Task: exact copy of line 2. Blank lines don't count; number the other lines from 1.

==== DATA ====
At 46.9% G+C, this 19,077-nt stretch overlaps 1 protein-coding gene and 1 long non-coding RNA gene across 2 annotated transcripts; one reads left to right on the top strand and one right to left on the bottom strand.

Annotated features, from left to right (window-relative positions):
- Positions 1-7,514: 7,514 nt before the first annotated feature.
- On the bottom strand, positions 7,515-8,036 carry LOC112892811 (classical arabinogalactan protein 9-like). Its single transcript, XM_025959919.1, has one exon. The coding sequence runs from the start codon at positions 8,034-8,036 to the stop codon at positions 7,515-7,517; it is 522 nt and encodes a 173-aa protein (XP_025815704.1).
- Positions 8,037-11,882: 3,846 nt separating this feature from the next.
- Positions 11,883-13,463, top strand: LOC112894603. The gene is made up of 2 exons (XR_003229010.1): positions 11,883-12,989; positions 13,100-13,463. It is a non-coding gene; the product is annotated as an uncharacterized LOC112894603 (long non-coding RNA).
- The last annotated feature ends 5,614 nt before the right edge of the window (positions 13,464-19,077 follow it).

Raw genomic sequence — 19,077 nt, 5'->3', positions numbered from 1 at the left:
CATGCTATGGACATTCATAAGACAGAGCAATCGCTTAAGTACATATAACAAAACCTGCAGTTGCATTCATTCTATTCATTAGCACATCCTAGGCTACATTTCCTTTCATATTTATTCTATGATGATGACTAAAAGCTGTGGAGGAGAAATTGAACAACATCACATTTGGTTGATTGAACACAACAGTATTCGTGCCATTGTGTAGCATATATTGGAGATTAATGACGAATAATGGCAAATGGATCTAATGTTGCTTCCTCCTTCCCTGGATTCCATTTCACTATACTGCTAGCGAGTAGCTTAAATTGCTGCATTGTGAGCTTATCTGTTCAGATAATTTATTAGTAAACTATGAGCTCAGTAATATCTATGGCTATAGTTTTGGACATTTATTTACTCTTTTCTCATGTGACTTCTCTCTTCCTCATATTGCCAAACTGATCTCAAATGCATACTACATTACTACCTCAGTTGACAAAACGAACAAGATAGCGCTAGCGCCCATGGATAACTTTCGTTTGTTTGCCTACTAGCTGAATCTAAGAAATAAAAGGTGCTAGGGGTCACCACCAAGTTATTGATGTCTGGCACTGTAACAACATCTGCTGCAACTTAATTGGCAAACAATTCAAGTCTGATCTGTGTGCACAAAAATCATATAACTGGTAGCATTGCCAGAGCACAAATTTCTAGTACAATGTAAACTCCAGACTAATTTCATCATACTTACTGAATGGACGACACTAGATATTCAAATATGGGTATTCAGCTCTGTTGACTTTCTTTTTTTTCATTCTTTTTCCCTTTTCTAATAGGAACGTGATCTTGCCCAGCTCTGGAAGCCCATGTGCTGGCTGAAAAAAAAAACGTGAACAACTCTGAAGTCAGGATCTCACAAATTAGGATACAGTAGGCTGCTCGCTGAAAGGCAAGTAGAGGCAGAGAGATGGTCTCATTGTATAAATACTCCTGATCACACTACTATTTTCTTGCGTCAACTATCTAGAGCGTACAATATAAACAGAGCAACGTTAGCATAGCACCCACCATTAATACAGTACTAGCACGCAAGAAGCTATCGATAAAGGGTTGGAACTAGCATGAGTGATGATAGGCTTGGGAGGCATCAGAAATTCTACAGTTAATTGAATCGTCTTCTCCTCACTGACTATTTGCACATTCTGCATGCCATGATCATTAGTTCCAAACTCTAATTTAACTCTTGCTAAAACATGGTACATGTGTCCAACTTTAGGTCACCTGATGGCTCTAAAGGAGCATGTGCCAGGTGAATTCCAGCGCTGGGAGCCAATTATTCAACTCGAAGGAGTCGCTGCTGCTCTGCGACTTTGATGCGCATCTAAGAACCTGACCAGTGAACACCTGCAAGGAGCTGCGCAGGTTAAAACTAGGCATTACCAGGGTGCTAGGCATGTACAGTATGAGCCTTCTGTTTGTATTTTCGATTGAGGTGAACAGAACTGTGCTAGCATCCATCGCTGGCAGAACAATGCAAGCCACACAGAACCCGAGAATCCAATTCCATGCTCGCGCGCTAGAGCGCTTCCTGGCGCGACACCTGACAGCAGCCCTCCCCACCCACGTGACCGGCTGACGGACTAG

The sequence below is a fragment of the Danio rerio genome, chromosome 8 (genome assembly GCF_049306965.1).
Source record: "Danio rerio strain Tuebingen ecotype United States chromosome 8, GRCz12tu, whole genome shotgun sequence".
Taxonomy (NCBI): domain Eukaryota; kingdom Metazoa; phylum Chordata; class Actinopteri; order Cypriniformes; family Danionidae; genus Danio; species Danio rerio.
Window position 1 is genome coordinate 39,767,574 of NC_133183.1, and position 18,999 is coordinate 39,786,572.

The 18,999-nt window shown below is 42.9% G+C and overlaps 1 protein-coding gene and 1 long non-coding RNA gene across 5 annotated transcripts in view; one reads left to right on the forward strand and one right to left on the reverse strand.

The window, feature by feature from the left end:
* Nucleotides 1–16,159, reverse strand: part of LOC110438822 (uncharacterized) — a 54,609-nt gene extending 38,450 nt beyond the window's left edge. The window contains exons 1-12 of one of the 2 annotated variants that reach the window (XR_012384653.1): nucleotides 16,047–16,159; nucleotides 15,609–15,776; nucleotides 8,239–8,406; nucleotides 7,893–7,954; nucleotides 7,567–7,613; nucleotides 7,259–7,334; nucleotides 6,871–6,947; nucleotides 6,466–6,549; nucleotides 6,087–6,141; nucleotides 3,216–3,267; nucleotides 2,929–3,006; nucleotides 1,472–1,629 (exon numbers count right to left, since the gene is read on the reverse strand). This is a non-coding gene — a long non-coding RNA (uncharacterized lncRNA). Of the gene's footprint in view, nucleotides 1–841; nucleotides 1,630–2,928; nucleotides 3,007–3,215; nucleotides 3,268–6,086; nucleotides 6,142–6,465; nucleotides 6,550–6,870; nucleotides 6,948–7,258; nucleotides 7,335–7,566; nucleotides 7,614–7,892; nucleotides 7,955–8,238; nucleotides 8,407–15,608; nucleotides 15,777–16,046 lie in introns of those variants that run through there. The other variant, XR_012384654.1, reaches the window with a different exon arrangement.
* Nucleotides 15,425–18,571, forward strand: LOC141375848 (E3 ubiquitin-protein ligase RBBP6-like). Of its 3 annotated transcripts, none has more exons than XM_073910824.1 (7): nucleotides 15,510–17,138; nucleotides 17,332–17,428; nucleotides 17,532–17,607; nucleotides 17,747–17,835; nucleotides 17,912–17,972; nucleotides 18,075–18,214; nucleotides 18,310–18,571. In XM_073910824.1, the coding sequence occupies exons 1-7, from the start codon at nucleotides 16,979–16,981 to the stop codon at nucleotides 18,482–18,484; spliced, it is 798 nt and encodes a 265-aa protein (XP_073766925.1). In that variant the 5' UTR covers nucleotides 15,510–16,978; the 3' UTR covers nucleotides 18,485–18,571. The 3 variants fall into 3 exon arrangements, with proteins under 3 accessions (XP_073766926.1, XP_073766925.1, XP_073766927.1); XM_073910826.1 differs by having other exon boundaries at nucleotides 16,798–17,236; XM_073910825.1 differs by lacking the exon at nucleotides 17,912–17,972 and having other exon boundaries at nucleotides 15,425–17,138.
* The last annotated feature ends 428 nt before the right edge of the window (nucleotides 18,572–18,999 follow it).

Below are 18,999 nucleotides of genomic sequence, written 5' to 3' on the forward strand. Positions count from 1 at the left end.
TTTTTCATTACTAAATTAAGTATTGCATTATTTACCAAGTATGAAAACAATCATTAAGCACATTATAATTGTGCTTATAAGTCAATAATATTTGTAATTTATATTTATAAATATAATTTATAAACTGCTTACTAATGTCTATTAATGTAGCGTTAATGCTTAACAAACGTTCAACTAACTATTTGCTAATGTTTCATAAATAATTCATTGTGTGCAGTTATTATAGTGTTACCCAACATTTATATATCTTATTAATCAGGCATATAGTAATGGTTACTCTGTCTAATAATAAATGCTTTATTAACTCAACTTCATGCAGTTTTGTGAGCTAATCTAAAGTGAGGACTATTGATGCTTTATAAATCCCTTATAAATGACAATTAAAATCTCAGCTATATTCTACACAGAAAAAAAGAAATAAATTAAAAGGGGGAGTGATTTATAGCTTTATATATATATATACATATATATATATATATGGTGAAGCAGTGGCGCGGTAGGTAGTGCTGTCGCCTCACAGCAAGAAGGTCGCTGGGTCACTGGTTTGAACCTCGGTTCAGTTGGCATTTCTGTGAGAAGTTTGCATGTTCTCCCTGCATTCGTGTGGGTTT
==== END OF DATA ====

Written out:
Annotated features, from left to right (window-relative positions):